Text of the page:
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The African Union should officially recognize Somaliland’s independence.


international Recognition of Somaliland (2018) African Union: Currently, there have been attempts by the African Union to provide stability within the State of Somalia without fully giving complete independent recognition to Somaliland. The policy of the AU to hold to colonial boards has been a common policy. Furthermore, the instability that could continue in the region if Somaliland would be allowed to succeed from Somaliland completely concerns the AU greatly. Instead, the AU established the AMISOM or the African Mission to Somalia to broker peace.

Somaliland and Secessionist Politics in East Africa. (2018) The one thing it lacked, and still lacks, is official recognition from other states. Somalia is a member of the UN and the African Union, and nobody seems willing to encourage the secession. While Somaliland lacks the official recognition of countries, it does not lack trading partners. Her leading export destinations are Middle Eastern countries such as Saudi Arabia, Yemen, UAE and Oman, while she receives imports from countries in the region such as Ethiopia and Kenya as well as countries as far as Brazil, China, Japan, India and Italy. As a matter of fact, Somaliland is by all means a sovereign state, only that nobody says so loudly.

Is it time for an independent Somallad? (2018)

The biggest obstacle to recognition remains Somalia, which is mired in conflict and refuses to endorse the breakaway region. Countries that have achieved independence in recent times, such as South Sudan, Eritrea and East Timor, have had the ultimate approval of their former parent state.

“We believe that it is for the Federal Government of Somalia and Somaliland to reach agreement on their future together and that it is for those in the region to take the lead in recognizing the resulting agreement,” a U.K. Foreign Office spokeswoman told the Financial Times in response to questions.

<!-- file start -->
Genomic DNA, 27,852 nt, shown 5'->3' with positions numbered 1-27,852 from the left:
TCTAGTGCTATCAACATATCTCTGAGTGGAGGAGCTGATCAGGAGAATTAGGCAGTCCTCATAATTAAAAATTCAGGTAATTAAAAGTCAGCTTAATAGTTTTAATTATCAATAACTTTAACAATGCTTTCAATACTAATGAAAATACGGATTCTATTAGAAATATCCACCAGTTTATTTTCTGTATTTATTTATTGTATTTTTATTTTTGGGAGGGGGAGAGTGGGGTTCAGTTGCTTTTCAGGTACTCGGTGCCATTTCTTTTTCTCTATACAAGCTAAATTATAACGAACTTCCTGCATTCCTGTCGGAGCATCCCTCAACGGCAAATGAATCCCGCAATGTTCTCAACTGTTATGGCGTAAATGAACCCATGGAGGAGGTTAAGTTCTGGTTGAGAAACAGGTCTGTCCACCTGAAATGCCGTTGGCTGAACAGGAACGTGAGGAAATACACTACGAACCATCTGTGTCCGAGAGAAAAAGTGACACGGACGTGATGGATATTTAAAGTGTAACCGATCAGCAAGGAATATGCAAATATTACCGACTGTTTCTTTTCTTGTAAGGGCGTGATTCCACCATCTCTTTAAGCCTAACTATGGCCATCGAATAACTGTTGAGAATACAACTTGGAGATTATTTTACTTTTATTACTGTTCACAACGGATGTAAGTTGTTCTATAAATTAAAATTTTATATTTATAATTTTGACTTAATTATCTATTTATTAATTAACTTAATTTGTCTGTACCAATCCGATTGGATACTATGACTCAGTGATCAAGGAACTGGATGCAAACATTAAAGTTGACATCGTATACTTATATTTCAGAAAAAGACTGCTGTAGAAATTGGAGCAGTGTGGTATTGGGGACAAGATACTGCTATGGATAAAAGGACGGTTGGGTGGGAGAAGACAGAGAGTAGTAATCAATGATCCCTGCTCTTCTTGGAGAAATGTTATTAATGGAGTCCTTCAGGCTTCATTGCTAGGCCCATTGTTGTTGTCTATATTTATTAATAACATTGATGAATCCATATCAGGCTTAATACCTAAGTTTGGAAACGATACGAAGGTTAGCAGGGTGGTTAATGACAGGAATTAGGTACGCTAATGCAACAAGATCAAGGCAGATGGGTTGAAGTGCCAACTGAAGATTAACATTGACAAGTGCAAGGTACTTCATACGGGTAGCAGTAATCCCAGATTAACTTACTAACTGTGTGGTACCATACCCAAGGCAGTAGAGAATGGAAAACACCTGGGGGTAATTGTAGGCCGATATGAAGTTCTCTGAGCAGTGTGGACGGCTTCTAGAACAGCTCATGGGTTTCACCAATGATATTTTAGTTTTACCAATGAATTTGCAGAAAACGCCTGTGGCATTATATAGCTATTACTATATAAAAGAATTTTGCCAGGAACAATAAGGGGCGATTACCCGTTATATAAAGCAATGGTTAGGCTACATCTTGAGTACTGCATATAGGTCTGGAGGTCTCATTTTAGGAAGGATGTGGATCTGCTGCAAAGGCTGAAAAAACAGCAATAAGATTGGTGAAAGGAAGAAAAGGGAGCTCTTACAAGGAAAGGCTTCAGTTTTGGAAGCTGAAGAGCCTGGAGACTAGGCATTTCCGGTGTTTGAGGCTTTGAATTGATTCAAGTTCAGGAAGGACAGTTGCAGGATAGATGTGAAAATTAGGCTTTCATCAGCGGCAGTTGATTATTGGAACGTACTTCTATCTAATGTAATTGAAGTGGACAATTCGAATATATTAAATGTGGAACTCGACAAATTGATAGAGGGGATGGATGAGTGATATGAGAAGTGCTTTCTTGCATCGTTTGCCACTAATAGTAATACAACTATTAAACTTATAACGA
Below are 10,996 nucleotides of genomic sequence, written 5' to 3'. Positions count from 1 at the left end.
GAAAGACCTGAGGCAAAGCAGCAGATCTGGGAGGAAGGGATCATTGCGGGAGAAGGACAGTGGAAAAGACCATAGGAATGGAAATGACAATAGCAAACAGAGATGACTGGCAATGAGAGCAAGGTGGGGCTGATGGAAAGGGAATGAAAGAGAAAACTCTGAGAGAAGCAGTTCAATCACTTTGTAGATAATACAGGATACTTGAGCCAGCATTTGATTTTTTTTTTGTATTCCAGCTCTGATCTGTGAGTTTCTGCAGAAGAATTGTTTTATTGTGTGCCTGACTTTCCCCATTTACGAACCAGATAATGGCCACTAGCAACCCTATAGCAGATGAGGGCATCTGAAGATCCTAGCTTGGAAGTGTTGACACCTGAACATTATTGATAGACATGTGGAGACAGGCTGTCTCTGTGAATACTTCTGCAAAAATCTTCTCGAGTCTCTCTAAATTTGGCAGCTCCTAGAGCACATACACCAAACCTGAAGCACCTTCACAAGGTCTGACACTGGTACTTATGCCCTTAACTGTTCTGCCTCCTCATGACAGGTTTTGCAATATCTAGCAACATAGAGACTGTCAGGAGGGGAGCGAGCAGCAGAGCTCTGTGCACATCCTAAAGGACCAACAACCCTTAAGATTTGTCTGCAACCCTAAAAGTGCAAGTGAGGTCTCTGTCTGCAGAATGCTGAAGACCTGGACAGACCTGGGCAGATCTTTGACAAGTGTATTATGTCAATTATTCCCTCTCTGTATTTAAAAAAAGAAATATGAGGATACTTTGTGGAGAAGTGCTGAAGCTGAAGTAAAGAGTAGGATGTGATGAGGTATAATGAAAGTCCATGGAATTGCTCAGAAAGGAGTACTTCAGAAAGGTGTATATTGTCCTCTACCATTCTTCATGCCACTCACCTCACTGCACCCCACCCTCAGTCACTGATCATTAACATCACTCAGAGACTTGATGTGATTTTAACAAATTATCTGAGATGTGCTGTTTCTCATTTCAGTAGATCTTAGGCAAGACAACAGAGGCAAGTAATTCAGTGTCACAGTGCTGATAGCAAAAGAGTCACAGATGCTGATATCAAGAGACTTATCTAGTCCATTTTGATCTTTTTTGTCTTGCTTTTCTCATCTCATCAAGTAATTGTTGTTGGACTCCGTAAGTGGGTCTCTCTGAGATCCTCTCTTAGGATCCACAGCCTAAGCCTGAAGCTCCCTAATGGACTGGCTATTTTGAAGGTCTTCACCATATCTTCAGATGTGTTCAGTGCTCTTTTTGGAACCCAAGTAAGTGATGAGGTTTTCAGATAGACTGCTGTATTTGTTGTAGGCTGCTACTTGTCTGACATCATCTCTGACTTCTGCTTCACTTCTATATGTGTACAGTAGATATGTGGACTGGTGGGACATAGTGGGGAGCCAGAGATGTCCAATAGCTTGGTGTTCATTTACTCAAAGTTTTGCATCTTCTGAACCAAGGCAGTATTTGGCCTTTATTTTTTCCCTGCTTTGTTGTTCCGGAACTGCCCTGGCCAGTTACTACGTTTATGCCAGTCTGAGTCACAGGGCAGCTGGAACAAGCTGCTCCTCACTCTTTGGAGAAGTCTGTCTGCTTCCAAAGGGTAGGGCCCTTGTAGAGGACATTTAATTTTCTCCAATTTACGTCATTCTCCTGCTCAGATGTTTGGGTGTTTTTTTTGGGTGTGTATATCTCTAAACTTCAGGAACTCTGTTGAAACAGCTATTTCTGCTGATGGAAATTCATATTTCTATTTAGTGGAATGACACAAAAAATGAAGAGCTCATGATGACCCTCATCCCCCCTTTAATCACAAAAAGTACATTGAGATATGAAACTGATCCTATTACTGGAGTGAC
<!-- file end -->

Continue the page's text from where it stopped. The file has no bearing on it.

That message is consistent across Western governments, says Ahmed Soliman, a Horn of Africa expert at Chatham House in London. “Until there are formal discussions between Mogadishu and Hargeisa, endorsed by the African Union or other regional players, it is unlikely that any country would take the final step [of recognizing Somaliland],” Soliman says.

Officially talks are ongoing, but relations remain difficult. A planned first meeting between Muse Bihi Abdi, Somaliland’s president, and his Somali counterpart Mohamed Abdullahi Farmaajo was shelved earlier this year as tensions flared over DP World’s investment in the Somaliland port of Berbera, which Farmaajo opposed.

The Horn of Africa’s breakaway state (2019) Somaliland has been a self-governing region of Somalia for more than two decades, but its claim of independence is not recognized by Mogadishu or any foreign government. While this has limited Somaliland’s access to international markets, it has not prevented the breakaway state from making steady democratic gains and attracting foreign investment. Some analysts say Somaliland, which has a distinct history and remains more stable than the rest of Somalia, has a strong case for independence. Others fear that international recognition would encourage other secessionist movements in Africa.


Why It’s Time for Amicable Divorce Between Somalia and Somaliland. (2019) This hurts Somaliland because without official recognition as a country, it is unable to access assistance from global financial institutions. Some argue, however, that being cut off from the World Bank and the International Monetary Fund has helped Somaliland to chart its own course while not becoming dependent on easy lines of credit.

Why Somaliland Must Be Free (2019)